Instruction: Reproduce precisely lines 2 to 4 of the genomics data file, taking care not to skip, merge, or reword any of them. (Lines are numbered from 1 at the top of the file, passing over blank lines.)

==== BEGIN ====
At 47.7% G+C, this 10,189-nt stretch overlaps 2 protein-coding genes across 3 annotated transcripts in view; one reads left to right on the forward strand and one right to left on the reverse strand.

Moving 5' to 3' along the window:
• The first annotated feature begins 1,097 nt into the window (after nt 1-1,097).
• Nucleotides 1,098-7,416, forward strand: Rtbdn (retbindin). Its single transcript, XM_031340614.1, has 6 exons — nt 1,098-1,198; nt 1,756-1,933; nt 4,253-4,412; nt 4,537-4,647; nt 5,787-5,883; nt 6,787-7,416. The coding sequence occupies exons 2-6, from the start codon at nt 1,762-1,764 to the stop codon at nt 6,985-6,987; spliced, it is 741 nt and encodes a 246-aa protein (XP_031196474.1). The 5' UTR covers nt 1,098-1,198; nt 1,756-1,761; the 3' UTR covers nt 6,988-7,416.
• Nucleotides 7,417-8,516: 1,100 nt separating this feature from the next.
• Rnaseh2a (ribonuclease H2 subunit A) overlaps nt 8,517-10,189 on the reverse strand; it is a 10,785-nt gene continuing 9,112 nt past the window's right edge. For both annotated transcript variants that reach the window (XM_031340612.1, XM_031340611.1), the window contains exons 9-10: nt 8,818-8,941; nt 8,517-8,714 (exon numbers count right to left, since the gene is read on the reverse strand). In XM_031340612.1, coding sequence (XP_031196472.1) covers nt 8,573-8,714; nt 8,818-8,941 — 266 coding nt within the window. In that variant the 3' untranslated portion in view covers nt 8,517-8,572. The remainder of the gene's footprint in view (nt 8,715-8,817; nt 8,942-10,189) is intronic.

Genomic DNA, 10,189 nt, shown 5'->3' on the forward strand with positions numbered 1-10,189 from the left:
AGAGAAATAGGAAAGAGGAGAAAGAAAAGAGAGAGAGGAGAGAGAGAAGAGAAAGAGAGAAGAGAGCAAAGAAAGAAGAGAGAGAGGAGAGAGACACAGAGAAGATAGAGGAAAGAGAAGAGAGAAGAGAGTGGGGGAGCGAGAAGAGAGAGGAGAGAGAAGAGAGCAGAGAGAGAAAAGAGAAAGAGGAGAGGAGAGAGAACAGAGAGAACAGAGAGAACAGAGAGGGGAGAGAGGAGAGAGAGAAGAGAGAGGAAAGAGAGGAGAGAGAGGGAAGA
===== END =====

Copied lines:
Moving 5' to 3' along the window:
• The first annotated feature begins 1,097 nt into the window (after nt 1-1,097).
• Nucleotides 1,098-7,416, forward strand: Rtbdn (retbindin). Its single transcript, XM_031340614.1, has 6 exons — nt 1,098-1,198; nt 1,756-1,933; nt 4,253-4,412; nt 4,537-4,647; nt 5,787-5,883; nt 6,787-7,416. The coding sequence occupies exons 2-6, from the start codon at nt 1,762-1,764 to the stop codon at nt 6,985-6,987; spliced, it is 741 nt and encodes a 246-aa protein (XP_031196474.1). The 5' UTR covers nt 1,098-1,198; nt 1,756-1,761; the 3' UTR covers nt 6,988-7,416.